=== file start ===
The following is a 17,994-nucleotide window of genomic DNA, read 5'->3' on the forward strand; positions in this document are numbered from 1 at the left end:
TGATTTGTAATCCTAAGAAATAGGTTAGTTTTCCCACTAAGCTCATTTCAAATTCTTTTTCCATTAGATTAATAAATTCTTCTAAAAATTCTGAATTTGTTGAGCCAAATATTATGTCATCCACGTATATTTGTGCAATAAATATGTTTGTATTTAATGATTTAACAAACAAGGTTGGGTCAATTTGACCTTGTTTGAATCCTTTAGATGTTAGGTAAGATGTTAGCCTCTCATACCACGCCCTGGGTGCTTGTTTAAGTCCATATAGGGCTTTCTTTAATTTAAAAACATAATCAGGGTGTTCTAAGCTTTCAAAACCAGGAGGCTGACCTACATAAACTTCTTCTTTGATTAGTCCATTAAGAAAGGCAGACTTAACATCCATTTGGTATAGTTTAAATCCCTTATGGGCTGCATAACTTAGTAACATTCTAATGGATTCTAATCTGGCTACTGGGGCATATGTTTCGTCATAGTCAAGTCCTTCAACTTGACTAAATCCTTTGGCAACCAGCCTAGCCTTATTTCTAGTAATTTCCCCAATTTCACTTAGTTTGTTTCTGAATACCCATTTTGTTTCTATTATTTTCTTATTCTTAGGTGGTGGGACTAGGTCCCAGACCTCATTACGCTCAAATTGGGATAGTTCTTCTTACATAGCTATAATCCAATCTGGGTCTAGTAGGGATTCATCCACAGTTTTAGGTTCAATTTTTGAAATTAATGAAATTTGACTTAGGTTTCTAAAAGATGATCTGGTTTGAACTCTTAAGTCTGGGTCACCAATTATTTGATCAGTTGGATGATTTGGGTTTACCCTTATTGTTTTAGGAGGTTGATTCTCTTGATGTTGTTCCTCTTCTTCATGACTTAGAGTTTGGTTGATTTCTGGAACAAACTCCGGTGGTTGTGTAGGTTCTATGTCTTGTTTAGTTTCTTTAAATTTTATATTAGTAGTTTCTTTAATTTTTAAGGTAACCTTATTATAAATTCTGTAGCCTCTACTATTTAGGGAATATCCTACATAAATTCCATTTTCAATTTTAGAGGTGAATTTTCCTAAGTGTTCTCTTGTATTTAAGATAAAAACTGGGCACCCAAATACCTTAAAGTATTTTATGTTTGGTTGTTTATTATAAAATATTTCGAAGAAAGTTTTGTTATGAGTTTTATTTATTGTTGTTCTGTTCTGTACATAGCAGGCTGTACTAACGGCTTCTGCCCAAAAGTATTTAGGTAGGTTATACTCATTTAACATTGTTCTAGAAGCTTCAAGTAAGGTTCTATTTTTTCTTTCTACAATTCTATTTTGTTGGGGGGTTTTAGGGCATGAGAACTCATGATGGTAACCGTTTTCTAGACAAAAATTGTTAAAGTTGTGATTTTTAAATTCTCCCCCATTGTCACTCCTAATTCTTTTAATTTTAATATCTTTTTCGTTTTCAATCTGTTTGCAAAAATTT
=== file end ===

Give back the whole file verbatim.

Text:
The following is a 17,994-nucleotide window of genomic DNA, read 5'->3' on the forward strand; positions in this document are numbered from 1 at the left end:
TGATTTGTAATCCTAAGAAATAGGTTAGTTTTCCCACTAAGCTCATTTCAAATTCTTTTTCCATTAGATTAATAAATTCTTCTAAAAATTCTGAATTTGTTGAGCCAAATATTATGTCATCCACGTATATTTGTGCAATAAATATGTTTGTATTTAATGATTTAACAAACAAGGTTGGGTCAATTTGACCTTGTTTGAATCCTTTAGATGTTAGGTAAGATGTTAGCCTCTCATACCACGCCCTGGGTGCTTGTTTAAGTCCATATAGGGCTTTCTTTAATTTAAAAACATAATCAGGGTGTTCTAAGCTTTCAAAACCAGGAGGCTGACCTACATAAACTTCTTCTTTGATTAGTCCATTAAGAAAGGCAGACTTAACATCCATTTGGTATAGTTTAAATCCCTTATGGGCTGCATAACTTAGTAACATTCTAATGGATTCTAATCTGGCTACTGGGGCATATGTTTCGTCATAGTCAAGTCCTTCAACTTGACTAAATCCTTTGGCAACCAGCCTAGCCTTATTTCTAGTAATTTCCCCAATTTCACTTAGTTTGTTTCTGAATACCCATTTTGTTTCTATTATTTTCTTATTCTTAGGTGGTGGGACTAGGTCCCAGACCTCATTACGCTCAAATTGGGATAGTTCTTCTTACATAGCTATAATCCAATCTGGGTCTAGTAGGGATTCATCCACAGTTTTAGGTTCAATTTTTGAAATTAATGAAATTTGACTTAGGTTTCTAAAAGATGATCTGGTTTGAACTCTTAAGTCTGGGTCACCAATTATTTGATCAGTTGGATGATTTGGGTTTACCCTTATTGTTTTAGGAGGTTGATTCTCTTGATGTTGTTCCTCTTCTTCATGACTTAGAGTTTGGTTGATTTCTGGAACAAACTCCGGTGGTTGTGTAGGTTCTATGTCTTGTTTAGTTTCTTTAAATTTTATATTAGTAGTTTCTTTAATTTTTAAGGTAACCTTATTATAAATTCTGTAGCCTCTACTATTTAGGGAATATCCTACATAAATTCCATTTTCAATTTTAGAGGTGAATTTTCCTAAGTGTTCTCTTGTATTTAAGATAAAAACTGGGCACCCAAATACCTTAAAGTATTTTATGTTTGGTTGTTTATTATAAAATATTTCGAAGAAAGTTTTGTTATGAGTTTTATTTATTGTTGTTCTGTTCTGTACATAGCAGGCTGTACTAACGGCTTCTGCCCAAAAGTATTTAGGTAGGTTATACTCATTTAACATTGTTCTAGAAGCTTCAAGTAAGGTTCTATTTTTTCTTTCTACAATTCTATTTTGTTGGGGGGTTTTAGGGCATGAGAACTCATGATGGTAACCGTTTTCTAGACAAAAATTGTTAAAGTTGTGATTTTTAAATTCTCCCCCATTGTCACTCCTAATTCTTTTAATTTTAATATCTTTTTCGTTTTCAATCTGTTTGCAAAAATTT